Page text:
In the coming weeks and months, Kentuckians will hear from candidates for governor about their vision and ideas for our commonwealth. KCEP’s careful analysis of Kentucky data and the research on state prosperity suggest the way to build thriving communities is to unlock potential in our people.
Currently, though, Kentucky faces barriers to doing so. There aren’t enough jobs in many places, and certainly not enough jobs that pay wages on which folks can live and raise a family. Across our state an addiction crisis, mass incarceration and waning investments in vital public services like education and infrastructure are undermining our health, economic security and ability to innovate. And we can’t move forward together when Kentuckians of color, immigrants, women, LGBTQIA Kentuckians, people with disabilities and those who live in economically distressed rural areas face structural barriers that limit what they get out of our economy and what they can put into it.
For too long, the state has pursued an economic agenda of pushing down labor standards and letting special interests manipulate our tax code for their own gain. We need policies that set a course that will actually work for the people of Kentucky and for our state as a whole.
The research on state growth is clear: real economic development comes from the bottom up and the middle out. When we enact policies that unlock the potential in Kentuckians, we grow an economy that truly works – one of good jobs, strong communities and a higher quality of life.
Our 2018 report, An Economic Agenda for a Thriving Commonwealth, outlined five strategies that get us there:
Improve job quality and economic security. Better job quality helps families make ends meet, allows them to invest in the future and spurs stronger local economies when workers have more dollars in their pockets to spend. Ways to get there include raising the minimum wage, enacting fair scheduling rules, providing access to earned paid leave, making sure folks can get unemployment insurance when they need it and increasing pay equity.
Strengthen education for all Kentuckians. We will become more productive, prosperous and innovative when we work together to provide high-quality lifelong learning opportunities. Kentucky should recommit to our K-12 classrooms after a decade of cuts, restore student supports like afterschool programs, provide expanded access to preschool and childcare, and offer tuition-free community college to every Kentucky student.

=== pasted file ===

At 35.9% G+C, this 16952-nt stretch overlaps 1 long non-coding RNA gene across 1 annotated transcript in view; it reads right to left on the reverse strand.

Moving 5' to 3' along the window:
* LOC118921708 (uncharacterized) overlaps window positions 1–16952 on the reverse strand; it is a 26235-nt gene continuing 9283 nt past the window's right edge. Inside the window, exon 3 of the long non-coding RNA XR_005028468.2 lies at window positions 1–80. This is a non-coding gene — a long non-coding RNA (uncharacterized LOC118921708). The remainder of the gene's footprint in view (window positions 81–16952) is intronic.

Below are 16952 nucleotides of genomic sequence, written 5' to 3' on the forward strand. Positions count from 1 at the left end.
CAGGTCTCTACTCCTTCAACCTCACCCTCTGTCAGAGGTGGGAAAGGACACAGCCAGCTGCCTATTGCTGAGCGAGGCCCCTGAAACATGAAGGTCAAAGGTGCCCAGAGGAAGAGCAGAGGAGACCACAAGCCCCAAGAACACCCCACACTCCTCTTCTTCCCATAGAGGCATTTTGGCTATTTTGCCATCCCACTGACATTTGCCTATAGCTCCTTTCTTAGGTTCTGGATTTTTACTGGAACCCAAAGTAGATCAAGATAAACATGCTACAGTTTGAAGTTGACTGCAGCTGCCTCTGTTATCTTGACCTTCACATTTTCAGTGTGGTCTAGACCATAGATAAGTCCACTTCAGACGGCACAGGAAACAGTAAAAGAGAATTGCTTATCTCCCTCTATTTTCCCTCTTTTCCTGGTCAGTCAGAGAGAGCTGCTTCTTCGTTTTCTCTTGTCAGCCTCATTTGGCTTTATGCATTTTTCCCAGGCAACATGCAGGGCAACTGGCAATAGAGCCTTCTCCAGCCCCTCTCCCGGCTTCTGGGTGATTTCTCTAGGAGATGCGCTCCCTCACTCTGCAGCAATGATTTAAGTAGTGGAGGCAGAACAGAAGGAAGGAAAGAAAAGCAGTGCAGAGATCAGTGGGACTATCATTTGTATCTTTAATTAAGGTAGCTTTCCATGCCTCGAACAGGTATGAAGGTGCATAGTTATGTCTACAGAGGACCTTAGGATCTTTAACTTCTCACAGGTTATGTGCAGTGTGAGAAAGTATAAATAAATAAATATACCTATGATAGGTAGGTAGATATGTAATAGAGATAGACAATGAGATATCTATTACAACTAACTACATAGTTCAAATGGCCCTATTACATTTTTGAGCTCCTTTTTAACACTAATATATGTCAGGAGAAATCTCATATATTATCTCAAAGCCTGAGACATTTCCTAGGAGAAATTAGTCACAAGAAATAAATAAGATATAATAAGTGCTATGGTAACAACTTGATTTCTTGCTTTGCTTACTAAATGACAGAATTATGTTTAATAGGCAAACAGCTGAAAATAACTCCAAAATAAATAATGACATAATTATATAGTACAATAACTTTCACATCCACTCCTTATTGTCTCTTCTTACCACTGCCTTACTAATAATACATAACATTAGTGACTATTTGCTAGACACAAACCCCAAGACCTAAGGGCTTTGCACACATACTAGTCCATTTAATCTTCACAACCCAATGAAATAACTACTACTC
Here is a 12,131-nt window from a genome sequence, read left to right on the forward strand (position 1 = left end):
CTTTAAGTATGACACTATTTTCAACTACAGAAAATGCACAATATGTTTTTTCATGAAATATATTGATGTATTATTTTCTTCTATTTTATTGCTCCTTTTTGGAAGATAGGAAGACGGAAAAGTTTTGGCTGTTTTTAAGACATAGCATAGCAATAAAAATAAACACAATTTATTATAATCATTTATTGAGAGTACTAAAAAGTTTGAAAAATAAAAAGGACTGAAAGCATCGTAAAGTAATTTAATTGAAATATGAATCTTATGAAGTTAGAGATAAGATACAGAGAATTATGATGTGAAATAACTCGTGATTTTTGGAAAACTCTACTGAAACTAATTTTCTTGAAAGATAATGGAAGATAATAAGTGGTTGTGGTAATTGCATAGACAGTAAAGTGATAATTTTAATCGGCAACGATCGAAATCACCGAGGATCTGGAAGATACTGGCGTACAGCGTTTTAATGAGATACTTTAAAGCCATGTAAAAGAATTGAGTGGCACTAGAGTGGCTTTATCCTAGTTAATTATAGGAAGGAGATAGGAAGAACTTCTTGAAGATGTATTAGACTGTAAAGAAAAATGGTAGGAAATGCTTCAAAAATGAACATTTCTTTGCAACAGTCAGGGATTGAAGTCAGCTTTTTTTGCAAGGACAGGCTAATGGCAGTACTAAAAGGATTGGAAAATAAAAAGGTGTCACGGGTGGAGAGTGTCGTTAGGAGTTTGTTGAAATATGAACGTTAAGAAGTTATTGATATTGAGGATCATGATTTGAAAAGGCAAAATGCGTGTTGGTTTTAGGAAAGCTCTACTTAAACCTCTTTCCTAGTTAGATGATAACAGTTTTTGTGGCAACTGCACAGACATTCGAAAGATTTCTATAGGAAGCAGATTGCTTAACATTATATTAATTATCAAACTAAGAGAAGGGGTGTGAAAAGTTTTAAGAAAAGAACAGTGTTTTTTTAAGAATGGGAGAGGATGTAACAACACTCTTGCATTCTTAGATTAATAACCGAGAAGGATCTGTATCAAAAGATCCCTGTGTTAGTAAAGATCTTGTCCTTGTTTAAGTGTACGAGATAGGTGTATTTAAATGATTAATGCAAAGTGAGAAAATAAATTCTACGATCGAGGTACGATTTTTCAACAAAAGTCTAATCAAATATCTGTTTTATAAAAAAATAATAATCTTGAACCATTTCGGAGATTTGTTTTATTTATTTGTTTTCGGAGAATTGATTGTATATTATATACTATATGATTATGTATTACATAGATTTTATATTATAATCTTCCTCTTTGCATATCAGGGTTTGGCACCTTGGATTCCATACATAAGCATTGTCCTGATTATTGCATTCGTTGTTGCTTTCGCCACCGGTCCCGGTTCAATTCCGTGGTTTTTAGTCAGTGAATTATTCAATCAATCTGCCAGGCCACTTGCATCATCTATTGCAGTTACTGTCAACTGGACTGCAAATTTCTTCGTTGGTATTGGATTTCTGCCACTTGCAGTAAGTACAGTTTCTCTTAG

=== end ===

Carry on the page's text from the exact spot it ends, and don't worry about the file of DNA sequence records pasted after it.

Build resilient, healthy communities. Too many Kentucky communities are held back by illness, addiction, incarceration and a lack of investments that would make them healthy and safe. Abandoning proposed new barriers to Medicaid, increasing support for community-based rather than institutional care, expanding access to drug treatment and mental health services, and reducing criminal penalties for low-level crimes are key ways to build a more resilient state.
Equip Kentucky for prosperity in the modern economy. We won’t get far as a state without reliable roads, high-speed broadband, clean drinking water and other public goods that make life and work in Kentucky possible. Policies include expanding public solutions to internet access, investing in our infrastructure and creating utility standards for renewable energy and energy efficiency.
Clean up the tax code to invest in our commonwealth. Kentucky simply needs more revenue, or we will continue to fall behind. A comprehensive plan to generate revenue sustainably begins by requiring those at the top to better chip in. It includes an end to a wide range of special interest giveaways and holes in our tax code. Modernizing road fund revenues and creating more reasonable assumptions about needed contributions to our pension systems will also make smart investments in Kentucky’s prosperity possible.